The Canadian Securities Administrators (CSA) have released for
comment proposed National Policy 25-201 Guidance for Proxy
Advisory Firms (the Proposed Policy). The Proposed Policy
follows a consultation paper published by the CSA which identified
certain concerns raised about the services provided by proxy
advisory firms and their potential impact on Canadian capital
markets. There has been a similar focus in recent years on proxy
advisory firms in the United States, where the U.S. Securities and
Exchange Commission hosted a proxy advisory services roundtable in
December 2013, and in Europe.
The Proposed Policy provides guidance and recommendations to
proxy advisory firms, including the expectations of the CSA, with
respect to four areas:
Conflicts of interest
Transparency and accuracy of vote recommendations
Development of proxy voting guidelines
Communications with clients, market participants, the media and
The CSA have stated that a response was warranted based on their
consultation and analysis. Rather than impose mandatory
requirements on proxy advisory firms, they have determined that
providing guidance on recommended practices and disclosure was a
sufficient and meaningful response in light of the different
perspectives of the market participant groups and the contractual
relationship between proxy advisory firms and their clients.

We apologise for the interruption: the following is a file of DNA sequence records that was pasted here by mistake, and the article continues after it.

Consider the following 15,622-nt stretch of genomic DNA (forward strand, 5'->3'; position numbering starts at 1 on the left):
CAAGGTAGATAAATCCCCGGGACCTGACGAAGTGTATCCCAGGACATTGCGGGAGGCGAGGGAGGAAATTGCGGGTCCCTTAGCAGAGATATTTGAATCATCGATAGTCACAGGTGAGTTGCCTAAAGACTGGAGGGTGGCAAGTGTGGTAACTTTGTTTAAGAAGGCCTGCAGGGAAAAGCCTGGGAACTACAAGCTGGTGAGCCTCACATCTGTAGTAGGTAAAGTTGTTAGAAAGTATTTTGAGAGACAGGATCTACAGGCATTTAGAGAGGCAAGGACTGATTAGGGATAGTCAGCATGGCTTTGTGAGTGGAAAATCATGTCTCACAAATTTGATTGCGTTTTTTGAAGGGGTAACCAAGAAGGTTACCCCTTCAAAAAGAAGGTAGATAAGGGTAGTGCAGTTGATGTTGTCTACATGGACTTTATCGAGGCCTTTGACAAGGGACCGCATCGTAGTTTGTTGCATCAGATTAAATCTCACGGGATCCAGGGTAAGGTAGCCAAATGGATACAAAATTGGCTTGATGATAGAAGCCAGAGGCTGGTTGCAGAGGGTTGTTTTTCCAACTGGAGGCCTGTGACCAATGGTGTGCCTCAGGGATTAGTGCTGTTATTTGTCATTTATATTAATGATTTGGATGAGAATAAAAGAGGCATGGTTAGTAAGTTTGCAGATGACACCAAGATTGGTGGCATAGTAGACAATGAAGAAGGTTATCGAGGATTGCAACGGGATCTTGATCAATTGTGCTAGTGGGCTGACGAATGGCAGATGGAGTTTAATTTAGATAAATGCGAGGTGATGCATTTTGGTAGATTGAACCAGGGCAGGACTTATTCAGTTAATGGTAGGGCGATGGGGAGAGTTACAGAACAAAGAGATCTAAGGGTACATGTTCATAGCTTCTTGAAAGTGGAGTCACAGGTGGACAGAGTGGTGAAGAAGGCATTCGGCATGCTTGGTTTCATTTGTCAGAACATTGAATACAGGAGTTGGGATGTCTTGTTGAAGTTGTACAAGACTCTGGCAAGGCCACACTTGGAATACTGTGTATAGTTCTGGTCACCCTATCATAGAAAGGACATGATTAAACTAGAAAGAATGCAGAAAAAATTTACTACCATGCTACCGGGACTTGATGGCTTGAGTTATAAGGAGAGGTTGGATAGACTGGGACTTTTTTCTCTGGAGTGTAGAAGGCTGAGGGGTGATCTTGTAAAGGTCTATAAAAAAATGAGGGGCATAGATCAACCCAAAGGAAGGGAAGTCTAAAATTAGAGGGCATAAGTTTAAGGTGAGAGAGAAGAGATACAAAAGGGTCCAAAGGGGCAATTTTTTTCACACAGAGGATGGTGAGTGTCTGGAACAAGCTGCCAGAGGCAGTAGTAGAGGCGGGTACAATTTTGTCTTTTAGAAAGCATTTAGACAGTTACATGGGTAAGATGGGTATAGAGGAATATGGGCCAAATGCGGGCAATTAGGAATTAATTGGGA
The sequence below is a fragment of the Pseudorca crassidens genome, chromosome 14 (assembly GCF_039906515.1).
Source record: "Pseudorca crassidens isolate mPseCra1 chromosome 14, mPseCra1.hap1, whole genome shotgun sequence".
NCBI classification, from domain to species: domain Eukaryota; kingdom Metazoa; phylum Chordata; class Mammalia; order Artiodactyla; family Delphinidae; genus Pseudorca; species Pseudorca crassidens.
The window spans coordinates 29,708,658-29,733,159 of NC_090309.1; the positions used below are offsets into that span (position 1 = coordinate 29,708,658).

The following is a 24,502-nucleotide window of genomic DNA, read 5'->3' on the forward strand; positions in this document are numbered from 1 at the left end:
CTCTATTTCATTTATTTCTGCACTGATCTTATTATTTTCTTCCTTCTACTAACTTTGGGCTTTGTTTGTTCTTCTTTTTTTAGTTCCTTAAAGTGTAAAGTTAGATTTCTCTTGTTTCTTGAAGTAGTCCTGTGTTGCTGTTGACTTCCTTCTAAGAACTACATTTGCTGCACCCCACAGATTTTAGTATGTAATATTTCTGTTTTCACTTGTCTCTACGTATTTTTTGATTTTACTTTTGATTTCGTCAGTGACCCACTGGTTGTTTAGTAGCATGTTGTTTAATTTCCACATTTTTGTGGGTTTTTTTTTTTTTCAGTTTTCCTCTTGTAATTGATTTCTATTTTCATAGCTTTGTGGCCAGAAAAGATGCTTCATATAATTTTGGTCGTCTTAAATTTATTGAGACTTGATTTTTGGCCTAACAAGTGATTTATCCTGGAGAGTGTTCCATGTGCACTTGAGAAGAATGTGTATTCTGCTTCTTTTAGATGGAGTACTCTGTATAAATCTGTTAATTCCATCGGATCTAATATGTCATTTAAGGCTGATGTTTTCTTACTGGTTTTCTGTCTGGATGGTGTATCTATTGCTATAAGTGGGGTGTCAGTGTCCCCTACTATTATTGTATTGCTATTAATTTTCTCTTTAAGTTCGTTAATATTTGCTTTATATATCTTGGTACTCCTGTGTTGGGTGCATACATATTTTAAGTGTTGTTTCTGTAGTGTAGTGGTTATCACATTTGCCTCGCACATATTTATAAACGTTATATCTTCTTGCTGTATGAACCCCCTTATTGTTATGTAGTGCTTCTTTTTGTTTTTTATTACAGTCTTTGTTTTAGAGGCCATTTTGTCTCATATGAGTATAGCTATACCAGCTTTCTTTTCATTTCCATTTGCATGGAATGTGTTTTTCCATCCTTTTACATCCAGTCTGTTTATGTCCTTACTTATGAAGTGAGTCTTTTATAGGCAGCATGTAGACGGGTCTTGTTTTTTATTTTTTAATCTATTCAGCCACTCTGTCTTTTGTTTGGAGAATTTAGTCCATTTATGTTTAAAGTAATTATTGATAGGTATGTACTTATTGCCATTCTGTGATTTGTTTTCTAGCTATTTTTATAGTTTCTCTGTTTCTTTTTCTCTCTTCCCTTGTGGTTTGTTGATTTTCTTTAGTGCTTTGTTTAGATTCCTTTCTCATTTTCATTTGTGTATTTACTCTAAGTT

The CSA also noted that concerns have been raised that proxy
advisory firms may have become de facto corporate governance
standard setters, with issuers being compelled to adopt
"one-size-fits-all" standards which may not be suitable
for an issuer's specific circumstances. The CSA reminds issuers
that, among other things, they may engage with their shareholders
to explain why they have adopted a given corporate governance
practice and discuss corporate governance and proxy voting matters
with institutional investors to address their concerns. Indeed,
issuers have obtained shareholder approval for matters that
received a negative voting recommendation from proxy advisory firms
as a result of the issuers' efforts to discuss and explain the
matters directly with shareholders.
The comment period for the Proposed Policy ends on June 23,
The foregoing provides only an overview and does not
constitute legal advice. Readers are cautioned against making any
decisions based on this material alone. Rather, specific legal
advice should be obtained.
The British Columbia Court of Appeal has recently considered whether the doctrine of unconscionability can be invoked to set aside a contractual clause providing for the payment by one party to the other...
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